Background: When opioid-induced constipation is treated with centrally acting opioid antagonists, there may be opioid withdrawal or aggravation of pain due to inhibition of μ-opioid analgesia. This led to the development of peripherally acting μ-opioid receptor antagonists (PAMORAs). Aim: To evaluate the efficacy of available PAMORAs and other approved or experimental treatments for relieving constipation in patients with opioid-induced constipation, based on a systematic review and meta-analysis of published studies. Methods: A search of MEDLINE, EMBASE and EBM Reviews Cochrane Central Register of Controlled Trials was completed in July 2019 for randomised trials compared to placebo. FDA approved doses or highest studied dose was evaluated. Efficacy was based on diverse endpoints, including continuous variables (the bowel function index, number of spontaneous bowel movements and stool consistency based on Bristol Stool Form Scale), or responder analysis (combination of >3 spontaneous bowel movements or complete spontaneous bowel movements plus 1 spontaneous bowel movement or complete spontaneous bowel movements, respectively, over baseline [so-called FDA endpoints]). Adverse effects evaluated included central opioid withdrawal, serious adverse events, abdominal pain and diarrhoea. Results: We included 35 trials at low risk of bias enrolling 13 566 patients. All PAMORAs demonstrated efficacy on diverse patient response endpoints. There was greater efficacy with approved doses of the PAMORAs (methylnaltrexone, naloxegol and naldemidine), with lower efficacy or lower efficacy and greater adverse effects with combination oxycodone with naloxone, lubiprostone and linaclotide. Conclusions: Therapeutic response in opioid-induced constipation is best achieved with the PAMORAs, methylnaltrexone, naloxegol and naldemidine, which are associated with low risk of serious adverse events.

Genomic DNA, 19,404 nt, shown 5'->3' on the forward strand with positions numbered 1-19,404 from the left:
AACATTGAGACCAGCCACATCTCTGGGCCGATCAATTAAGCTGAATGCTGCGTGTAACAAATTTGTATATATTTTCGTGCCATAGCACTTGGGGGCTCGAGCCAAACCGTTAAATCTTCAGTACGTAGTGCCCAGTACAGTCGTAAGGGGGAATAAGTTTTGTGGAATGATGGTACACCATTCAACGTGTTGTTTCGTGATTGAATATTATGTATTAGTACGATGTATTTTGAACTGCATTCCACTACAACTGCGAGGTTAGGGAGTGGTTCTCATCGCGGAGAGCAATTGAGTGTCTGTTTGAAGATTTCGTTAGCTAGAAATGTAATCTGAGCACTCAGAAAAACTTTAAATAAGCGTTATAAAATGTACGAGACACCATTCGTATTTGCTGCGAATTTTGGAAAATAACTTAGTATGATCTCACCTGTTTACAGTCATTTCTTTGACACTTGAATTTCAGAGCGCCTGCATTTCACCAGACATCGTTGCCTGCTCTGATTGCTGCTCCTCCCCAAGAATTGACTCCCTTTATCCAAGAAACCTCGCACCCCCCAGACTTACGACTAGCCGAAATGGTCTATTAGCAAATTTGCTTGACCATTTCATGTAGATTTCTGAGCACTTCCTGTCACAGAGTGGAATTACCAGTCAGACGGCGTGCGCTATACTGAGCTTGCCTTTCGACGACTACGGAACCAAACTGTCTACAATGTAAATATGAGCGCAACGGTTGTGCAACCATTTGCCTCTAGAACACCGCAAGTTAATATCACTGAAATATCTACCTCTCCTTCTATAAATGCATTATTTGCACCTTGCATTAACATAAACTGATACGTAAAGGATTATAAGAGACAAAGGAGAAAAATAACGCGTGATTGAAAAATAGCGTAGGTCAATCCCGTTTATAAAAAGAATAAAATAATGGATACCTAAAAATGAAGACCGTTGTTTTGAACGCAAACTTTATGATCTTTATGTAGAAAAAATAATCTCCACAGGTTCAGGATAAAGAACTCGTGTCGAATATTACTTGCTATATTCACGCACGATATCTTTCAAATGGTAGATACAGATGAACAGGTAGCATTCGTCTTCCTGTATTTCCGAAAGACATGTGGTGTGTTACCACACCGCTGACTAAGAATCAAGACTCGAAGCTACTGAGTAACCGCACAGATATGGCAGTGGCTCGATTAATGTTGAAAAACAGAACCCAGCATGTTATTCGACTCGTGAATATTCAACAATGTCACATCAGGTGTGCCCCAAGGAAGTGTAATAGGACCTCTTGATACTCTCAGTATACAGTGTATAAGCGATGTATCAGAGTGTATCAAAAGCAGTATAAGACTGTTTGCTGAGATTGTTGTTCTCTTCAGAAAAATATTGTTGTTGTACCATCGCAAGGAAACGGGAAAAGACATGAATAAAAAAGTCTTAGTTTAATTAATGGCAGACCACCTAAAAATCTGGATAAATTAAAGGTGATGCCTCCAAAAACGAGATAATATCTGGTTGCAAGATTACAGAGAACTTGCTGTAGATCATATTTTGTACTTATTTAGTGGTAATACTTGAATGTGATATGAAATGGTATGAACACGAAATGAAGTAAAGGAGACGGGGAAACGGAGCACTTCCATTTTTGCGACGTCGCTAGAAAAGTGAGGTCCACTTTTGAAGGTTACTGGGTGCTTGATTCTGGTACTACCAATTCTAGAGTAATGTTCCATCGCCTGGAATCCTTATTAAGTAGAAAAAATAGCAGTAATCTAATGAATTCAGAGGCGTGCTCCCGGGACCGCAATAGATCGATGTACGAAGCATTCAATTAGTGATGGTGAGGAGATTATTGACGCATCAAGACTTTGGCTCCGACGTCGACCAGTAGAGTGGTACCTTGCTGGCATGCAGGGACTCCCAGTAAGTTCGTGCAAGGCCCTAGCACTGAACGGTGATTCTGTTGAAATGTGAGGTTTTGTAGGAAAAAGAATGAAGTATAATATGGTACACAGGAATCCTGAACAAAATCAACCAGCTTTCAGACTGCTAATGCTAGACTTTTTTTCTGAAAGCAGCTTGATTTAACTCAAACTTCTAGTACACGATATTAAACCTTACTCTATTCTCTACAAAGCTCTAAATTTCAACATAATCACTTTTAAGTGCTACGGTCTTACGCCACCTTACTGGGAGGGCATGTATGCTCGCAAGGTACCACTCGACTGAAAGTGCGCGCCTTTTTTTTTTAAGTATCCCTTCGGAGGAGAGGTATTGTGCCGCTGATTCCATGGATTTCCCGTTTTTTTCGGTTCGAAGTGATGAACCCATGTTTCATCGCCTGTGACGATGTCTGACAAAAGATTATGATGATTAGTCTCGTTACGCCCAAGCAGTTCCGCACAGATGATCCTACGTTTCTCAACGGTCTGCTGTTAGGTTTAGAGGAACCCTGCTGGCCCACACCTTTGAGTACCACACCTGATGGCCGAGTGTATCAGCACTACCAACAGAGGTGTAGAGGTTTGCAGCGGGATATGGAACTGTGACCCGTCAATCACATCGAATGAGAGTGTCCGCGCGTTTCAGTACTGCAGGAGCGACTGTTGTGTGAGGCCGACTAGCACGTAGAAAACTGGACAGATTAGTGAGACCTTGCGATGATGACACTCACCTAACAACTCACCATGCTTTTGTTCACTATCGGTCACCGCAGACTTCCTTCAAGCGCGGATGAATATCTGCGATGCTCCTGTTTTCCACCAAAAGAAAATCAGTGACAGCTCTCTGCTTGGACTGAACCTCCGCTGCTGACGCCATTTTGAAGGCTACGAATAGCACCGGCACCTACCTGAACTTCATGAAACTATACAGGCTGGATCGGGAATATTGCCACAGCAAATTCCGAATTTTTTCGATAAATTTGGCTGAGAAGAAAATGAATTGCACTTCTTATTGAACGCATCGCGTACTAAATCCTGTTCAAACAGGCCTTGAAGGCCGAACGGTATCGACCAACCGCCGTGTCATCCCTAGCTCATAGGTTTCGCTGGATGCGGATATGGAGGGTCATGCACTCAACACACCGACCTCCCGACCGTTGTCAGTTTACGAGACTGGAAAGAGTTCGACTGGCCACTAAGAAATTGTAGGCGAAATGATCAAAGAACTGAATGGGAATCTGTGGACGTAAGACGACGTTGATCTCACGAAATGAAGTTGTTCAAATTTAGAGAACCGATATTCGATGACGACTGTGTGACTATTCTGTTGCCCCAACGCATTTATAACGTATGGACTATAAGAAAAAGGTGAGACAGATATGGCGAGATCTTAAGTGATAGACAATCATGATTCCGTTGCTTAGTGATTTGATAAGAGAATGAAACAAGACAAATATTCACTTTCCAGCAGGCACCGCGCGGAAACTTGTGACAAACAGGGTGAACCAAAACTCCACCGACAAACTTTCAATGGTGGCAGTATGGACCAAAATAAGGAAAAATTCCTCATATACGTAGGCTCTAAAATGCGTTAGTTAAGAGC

ASJC Scopus subject areas
- Pharmacology (medical)